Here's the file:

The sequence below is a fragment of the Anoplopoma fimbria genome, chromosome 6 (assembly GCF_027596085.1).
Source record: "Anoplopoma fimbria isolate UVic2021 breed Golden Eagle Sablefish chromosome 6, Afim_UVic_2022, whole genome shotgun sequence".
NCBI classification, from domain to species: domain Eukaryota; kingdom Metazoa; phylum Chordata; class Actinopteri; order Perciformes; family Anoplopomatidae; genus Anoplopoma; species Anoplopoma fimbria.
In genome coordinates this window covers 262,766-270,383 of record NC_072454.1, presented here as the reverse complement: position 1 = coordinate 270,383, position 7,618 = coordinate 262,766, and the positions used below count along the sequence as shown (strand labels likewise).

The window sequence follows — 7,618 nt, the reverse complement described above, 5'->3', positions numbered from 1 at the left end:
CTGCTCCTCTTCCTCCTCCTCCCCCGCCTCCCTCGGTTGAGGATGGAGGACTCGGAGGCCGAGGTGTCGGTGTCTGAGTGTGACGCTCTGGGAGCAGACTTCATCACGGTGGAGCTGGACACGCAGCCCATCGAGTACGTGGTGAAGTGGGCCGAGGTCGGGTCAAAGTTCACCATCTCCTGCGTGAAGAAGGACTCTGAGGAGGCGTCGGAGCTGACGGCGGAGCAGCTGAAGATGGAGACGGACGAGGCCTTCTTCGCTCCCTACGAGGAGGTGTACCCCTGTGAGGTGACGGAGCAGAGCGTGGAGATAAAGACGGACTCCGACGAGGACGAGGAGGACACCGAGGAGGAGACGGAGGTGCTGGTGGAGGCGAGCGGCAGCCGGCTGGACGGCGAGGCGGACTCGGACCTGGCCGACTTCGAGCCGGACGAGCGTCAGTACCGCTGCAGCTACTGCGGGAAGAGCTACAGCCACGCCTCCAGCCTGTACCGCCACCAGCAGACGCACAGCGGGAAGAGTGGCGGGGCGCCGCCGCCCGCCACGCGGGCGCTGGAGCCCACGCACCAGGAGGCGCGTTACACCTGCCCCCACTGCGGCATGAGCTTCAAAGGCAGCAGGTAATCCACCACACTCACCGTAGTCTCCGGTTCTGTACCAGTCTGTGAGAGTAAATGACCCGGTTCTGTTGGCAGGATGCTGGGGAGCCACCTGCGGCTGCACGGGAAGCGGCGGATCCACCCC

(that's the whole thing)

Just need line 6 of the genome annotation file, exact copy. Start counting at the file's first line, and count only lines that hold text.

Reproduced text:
CTGCTCCTCTTCCTCCTCCTCCCCCGCCTCCCTCGGTTGAGGATGGAGGACTCGGAGGCCGAGGTGTCGGTGTCTGAGTGTGACGCTCTGGGAGCAGACTTCATCACGGTGGAGCTGGACACGCAGCCCATCGAGTACGTGGTGAAGTGGGCCGAGGTCGGGTCAAAGTTCACCATCTCCTGCGTGAAGAAGGACTCTGAGGAGGCGTCGGAGCTGACGGCGGAGCAGCTGAAGATGGAGACGGACGAGGCCTTCTTCGCTCCCTACGAGGAGGTGTACCCCTGTGAGGTGACGGAGCAGAGCGTGGAGATAAAGACGGACTCCGACGAGGACGAGGAGGACACCGAGGAGGAGACGGAGGTGCTGGTGGAGGCGAGCGGCAGCCGGCTGGACGGCGAGGCGGACTCGGACCTGGCCGACTTCGAGCCGGACGAGCGTCAGTACCGCTGCAGCTACTGCGGGAAGAGCTACAGCCACGCCTCCAGCCTGTACCGCCACCAGCAGACGCACAGCGGGAAGAGTGGCGGGGCGCCGCCGCCCGCCACGCGGGCGCTGGAGCCCACGCACCAGGAGGCGCGTTACACCTGCCCCCACTGCGGCATGAGCTTCAAAGGCAGCAGGTAATCCACCACACTCACCGTAGTCTCCGGTTCTGTACCAGTCTGTGAGAGTAAATGACCCGGTTCTGTTGGCAGGATGCTGGGGAGCCACCTGCGGCTGCACGGGAAGCGGCGGATCCACCCC